Monday, December 17, 2007

Angles in America

The deity who walks among us with the name and form of one Glenn Greenwald has deigned to notice our friend Michael J. Totten in reference to Michael's recent reporting from Fallujah, and Michael's criticism of another reporter's relentlessly negative work from there.

There's some degree of murk in the disagreement between the reporters. But the way Greenwald treats them is clear, and illuminating. He casts doubt on Michael's credibility in every case where Michael's reporting disagrees with his own narrative of Iraq (all failure all the time). Then he turns around and quotes him approvingly when Michael reports on the myriad problems and resentments still percolating in Fallujah.

Yes, of course, with him it's a case of implying, "if even a wingnut says it's this bad, you know it is worse," after having tarred you with that brush. [The same thing the extreme right does with regard to the NYT and WaPo.]

But it would be equally justifiable, even from Greenwald's position, to read Michael as an honest reporter without an agenda other than to tell what he sees. He could quote him more honestly in support of his arguments that way, without the gratuitous rubbishing. But gratuitous rubbishing is what GG was put on this earth to perform.

Along the way, Greenwald also applies standards of criticism to Michaels' reporting that he never mentions with regard to the other Fallujah reporter, whom he quotes with entire credulity.

He damns Michael because he "asserts with no evidence of any kind that [Ali] al-Fadhily's report of citizens being arrested for speaking with reporters is false,"but he fails to point out that al-Fadhily's report -- "Many residents told IPS that US-backed Iraqi police and army personnel have detained people who have spoken to the media" -- is 1. hearsay at best, 2. printed without supporting evidence.

Did al-Fadhily speak to anyone who was so detained, or only to people who told him other people have been detained, which is how I read that sentence. That kind of reporting wouldn't pass muster with a local news editor, but it's gospel to Greenwald.

That this scribbling weasel is held up as a modern day Daniel Webster is a sign that the right wingers may have a point after all about the intellectual anorexia of the anti left.

Here's Michael on the Marines in Fallujah. This is just good war reporting. The ghosts of Walt Whitman and Xenophon nod in agreement, from the shadows, reading this stuff. It serves nobody's side, nor is meant to:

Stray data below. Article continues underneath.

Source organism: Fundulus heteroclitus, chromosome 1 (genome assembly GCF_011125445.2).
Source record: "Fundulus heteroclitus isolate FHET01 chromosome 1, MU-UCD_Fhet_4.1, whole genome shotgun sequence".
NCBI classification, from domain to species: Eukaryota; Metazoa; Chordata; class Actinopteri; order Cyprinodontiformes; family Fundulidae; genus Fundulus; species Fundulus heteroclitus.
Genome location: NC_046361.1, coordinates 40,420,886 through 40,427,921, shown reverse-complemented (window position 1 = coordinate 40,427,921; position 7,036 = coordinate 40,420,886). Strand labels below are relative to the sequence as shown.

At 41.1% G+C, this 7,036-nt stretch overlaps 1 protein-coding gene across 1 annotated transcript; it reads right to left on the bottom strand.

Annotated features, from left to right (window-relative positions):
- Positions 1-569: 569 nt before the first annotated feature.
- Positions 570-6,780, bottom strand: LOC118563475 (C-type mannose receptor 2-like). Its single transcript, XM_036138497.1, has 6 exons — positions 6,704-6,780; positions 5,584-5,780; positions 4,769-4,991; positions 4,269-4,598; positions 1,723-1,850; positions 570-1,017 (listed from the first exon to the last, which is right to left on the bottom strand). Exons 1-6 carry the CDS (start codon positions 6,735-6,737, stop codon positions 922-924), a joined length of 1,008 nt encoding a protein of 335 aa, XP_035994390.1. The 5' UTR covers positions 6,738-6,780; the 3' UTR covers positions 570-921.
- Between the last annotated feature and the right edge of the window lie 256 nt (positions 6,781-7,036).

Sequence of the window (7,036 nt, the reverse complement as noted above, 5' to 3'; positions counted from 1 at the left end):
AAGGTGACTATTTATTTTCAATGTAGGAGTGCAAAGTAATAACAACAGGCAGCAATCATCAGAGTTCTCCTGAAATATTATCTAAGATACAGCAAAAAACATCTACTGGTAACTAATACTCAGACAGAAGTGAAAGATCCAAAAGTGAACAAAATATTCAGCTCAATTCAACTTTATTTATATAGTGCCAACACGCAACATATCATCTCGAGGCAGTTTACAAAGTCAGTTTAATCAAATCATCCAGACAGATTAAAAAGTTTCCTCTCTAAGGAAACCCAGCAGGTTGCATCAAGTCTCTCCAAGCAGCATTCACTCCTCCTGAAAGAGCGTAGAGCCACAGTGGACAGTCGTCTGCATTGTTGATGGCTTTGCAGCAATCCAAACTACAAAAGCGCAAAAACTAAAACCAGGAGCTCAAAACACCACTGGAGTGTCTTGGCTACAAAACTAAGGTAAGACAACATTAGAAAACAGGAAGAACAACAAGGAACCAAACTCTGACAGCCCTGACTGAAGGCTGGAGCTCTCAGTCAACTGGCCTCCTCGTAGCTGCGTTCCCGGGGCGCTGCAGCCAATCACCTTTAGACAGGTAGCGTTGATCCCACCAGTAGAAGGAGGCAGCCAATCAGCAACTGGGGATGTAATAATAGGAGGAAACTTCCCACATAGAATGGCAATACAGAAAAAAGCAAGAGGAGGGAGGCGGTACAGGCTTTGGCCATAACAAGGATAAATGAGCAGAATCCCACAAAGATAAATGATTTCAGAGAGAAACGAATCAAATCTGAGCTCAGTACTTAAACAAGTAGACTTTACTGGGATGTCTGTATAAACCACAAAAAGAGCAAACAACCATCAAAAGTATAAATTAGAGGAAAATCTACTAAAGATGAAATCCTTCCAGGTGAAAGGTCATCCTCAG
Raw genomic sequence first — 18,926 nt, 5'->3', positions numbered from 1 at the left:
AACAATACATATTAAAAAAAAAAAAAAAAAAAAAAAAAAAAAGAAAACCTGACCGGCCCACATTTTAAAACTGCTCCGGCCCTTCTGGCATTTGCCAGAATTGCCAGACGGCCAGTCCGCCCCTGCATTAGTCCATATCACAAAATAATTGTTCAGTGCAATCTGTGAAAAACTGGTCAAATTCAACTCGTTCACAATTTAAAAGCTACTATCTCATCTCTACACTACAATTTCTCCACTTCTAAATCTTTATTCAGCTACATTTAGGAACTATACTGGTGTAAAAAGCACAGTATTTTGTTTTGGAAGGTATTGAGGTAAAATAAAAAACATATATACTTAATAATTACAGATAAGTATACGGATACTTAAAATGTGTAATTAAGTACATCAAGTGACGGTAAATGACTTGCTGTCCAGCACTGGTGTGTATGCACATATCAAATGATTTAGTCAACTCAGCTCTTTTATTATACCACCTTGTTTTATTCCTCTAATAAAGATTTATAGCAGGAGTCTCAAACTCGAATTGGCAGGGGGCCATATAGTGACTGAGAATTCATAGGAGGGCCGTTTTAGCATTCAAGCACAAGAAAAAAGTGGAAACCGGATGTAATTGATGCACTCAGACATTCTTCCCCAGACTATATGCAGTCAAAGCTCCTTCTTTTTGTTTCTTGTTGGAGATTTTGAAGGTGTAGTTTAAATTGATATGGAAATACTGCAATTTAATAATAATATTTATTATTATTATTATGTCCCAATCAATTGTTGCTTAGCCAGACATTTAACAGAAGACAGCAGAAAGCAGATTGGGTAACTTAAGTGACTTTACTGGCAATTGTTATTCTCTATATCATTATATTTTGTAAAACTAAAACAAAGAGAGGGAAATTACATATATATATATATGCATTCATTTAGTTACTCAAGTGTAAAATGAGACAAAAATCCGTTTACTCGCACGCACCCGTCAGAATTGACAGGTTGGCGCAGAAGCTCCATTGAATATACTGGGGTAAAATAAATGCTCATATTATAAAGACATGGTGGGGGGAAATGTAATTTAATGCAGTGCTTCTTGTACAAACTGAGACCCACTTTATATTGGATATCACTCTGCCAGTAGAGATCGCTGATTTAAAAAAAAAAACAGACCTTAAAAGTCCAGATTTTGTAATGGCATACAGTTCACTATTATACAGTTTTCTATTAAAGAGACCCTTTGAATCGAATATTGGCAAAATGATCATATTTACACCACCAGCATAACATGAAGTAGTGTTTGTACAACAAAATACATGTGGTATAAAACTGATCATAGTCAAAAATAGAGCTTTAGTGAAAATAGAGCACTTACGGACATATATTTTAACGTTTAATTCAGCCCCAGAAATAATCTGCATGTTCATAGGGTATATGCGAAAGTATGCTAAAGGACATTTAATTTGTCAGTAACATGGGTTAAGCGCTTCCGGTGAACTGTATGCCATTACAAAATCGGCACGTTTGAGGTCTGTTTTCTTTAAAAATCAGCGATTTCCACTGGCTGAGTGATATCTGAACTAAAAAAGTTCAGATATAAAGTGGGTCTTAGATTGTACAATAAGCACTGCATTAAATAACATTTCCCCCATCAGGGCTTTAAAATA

“Was there one fight in particular that was intense or memorable?” I said. “The kind of story you would tell your kids or your friends back home?”

“I don't talk to my friends back home about it,” he said. “We pretty much only talk amongst ourselves.”

“Is it because they don't want to hear about it,” I said, “or you don't want to talk about it?”

“It's because everybody glorifies it so much, I think,” he said softly and a little bit sadly. “Everybody thinks it's cool. You know?”

“You mean American civilians glorify it?”

“Yeah,” he said. “Guys our age. You go home and you always get those stupid questions. Did you shoot anybody? Did you kill anybody? How many people? I just don't personally deal with that. I had a great uncle who was in the Korean War. I talk to people like him about it. As far as regular people, I don't. If they ask I just tell them it was nothing. That's what I hear from everybody else, too. They feel the same way.”

“How do you feel about what happened here?” I said.

“I definitely think it was necessary,” he said. “I don't have any regrets. I'm glad I did it, and I would do it again. It's good to see the city the way it is and to go to the same neighborhoods. They're so much cleaner now. These people are doing things on their own, they're taking care of their own stuff. When I was here three years ago, I never would have imagined this place would ever be like it is now. It reminded me of Tijuana. When we got here it just seemed like everything you could think of that was bad, this city had it going on. Now they have regular families thriving in the city. There are people working neighborhood watch, working together. It has turned around a lot. I didn't even want to come on this deployment, but now seeing the city the way it is, I'm glad I did. It's like a closure on everything.”

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